Cheap Seats

The St. Louis Cardinals at the 1/3 mark of the season

When the 2012 season started the Cardinals were dismissed by many pundits as a team that would be fortunate to win 88-90 games and make the postseason as a wild card entree.

The club's potential didn't seem like it improved as starting pitcher Chris Carpenter announced he couldn't pitch on the eve of spring training, shortstop Rafael Furcal required season-ending elbow surgery in the middle of camp and closer Jason Motte tore up his elbow -- also requiring season-ending surgery -- at the end of spring training.

Since then another starting pitcher, Jaime Garcia, went down for the year while a third, Jake Westbrook, has missed six starts with a sore elbow. 

But, somehow, the Cardinals haven't just coped with their injury issues. They've thrived, bulling their way to the best record in the major league as we near the 1/3 point of the season.

St. Louis stands at a breathtaking 37-18, good enough for a .678 winning percentage. To put it into perspective, if the Cardinals were a sub-.500 team through June, July, August and September, winning 53 of their remaining 107 games, they'd still finish with a 90-72 record.

If the Redbirds continued to win at the pace they set in the early part of the season, which is entirely possible as their reamaining opponents have a combined winning percentage of slightly less than .490 at this point, they'd win a franchise record 109 games against 53 losses. The 1942 Cardinals won 106 games -- although they did it in 154 games, not the current 162-game schedule.

The current Cardinals have matched the franchise record for best start through 55 games. The 1944 Birds were also 38-17 at this point.

While St. Louis has had dominant starting pitching and a dynamic offense so far this season, scoring 86 more runs than opponents for the best run differential in MLB by 27 tallies, the Cardinals have room for improvement because of a shallow bullpen and a relatively weak bench.


Adam Wainwright, who some worried lost a step after Tommy John surgery in 2011, is back at full speed.

He used a complete game Saturday to beat the San Francisco Giants to improve to 8-3 with a 2.33 ERA and a ridiculous strikeouts to walks ratio of 84 to 6.

While Wainwright was known to be the ace, it was questioned at the start of the season who was good enough to be St. Louis' number two starter. Well... There's still a question about who is the second-best starter. But it's not because of a lack of candidates.

Second year starter Lance Lynn has the best winning percentage on the team with a 7-1 record (.875) and 2.91 ERA. Westbrook leads the staff in ERA at 1.62 through his six starts -- and at the time I am writing this he is getting ready to head out on a rehab assignment with plans to rejoin the rotation in the next week or 10 days. Rookie Shelby Miller isn't far behind with a 1.82 ERA and a 6-2 record. He's struck out 62 and walked 17.

Carpenter hopes to be back sometime in the next month or two. But, in the meantime, rookies Michael Wacha, Tyler Lyons will battle for the fifth slot in the starting rotation.


After Motte went down to injury, it was assumed that set-up man Mitchell Boggs would slide easily from the eighth inning to the ninth. But an unfunny thing happened on the way to the end of games. Boggs blew up under the pressure to the tune of an 0-3 record and and 11.05 ERA. He fumbled away 60 percent of his save opportunities and has a blown save or the loss in a third of the games this season in which the Cardinals were defeated.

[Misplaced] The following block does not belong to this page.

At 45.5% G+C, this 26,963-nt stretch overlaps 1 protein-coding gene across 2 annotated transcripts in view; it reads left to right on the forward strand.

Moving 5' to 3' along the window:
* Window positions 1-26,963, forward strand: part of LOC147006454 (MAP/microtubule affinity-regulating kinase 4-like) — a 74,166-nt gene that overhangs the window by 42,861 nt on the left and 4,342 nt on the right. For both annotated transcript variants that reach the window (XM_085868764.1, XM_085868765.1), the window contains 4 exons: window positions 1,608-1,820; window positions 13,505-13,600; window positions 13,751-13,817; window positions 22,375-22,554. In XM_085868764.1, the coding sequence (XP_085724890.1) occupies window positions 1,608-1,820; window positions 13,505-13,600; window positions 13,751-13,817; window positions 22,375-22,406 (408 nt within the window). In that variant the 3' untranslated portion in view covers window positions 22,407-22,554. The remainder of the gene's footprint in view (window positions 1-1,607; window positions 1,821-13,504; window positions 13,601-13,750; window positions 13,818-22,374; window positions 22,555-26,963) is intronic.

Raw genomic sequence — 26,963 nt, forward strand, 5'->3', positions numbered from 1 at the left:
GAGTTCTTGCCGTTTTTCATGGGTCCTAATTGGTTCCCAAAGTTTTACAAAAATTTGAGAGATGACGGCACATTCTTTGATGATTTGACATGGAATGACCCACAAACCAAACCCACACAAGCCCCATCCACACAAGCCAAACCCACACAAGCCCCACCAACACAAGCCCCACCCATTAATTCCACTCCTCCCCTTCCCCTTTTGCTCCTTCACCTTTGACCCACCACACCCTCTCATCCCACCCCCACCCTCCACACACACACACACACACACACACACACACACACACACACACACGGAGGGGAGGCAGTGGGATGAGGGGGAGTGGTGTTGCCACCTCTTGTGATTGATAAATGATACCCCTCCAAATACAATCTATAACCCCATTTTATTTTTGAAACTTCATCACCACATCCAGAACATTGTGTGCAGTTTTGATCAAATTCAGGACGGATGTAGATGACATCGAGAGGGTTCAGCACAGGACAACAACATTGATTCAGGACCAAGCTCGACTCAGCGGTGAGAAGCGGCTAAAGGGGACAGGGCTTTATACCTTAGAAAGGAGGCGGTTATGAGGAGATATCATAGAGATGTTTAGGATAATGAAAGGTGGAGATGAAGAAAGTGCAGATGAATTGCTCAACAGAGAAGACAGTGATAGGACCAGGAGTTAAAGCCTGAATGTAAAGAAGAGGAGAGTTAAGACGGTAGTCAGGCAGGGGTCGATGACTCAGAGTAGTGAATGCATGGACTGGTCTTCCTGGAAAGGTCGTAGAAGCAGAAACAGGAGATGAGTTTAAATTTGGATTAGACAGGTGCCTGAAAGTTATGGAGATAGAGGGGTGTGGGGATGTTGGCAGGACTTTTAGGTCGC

In something of a desperation move, the Cardinals turned to middle reliever Edward Mujica to close games... And the result has been 17 saves in 17 tries with a 1.88 ERA. He's allowed 13 hits and one walk in 24 innings of work with 22 strikeouts.

Trevor Rosenthal inherited Boggs' eighth inning duties as Boggs was moved to mop up work and eventually Class AAA Mempis. Rosenthal struggled early. But he's got a 2.08 ERA with 39 strikeouts in 22 innings of work. Since he gave up two runs in back-to-back appearances April 14 and 17th that left him with a 5.00 ERA, Rosenthal has only surrendered two more runs, total, in his next 18 appearances -- including a current streak of 10 appearances without a run allowed.

Mujica and Rosenthal have given manager Mike Matheny a solid plan for the last two innings. But, if starters can't go deep, the Cardinals could have problems in the sixth and seventh frames. 

Rookie call-up Seth Maness has been something of a good luck charm, inducing double play balls in tough spots. But his 2.19 ERA hasn't yet made me convinced that his results aren't largely due to luck. He's allowed 16 hits and three walks in 12 1/3 innings of work.

Veteran lefty Randy Choate has come on strong lately. But he's a specialist and won't rack up innings. The Cardinals have been without a second lefty because Marc Rzepczynski was shipped out to the minors with a 7.88 ERA. St. Louis desperately needs a second lefty option. My guess is that Lyons would be a prime candidate for that job if the rotation gets healthy.

Righty middle reliever Fernando Salas was inconsistent before going down with an injury. And, for some reason, Joe Kelly has fallen out of favor. Kelly's appearances are few and far between and he hasn't had much of a chance to get into a groove.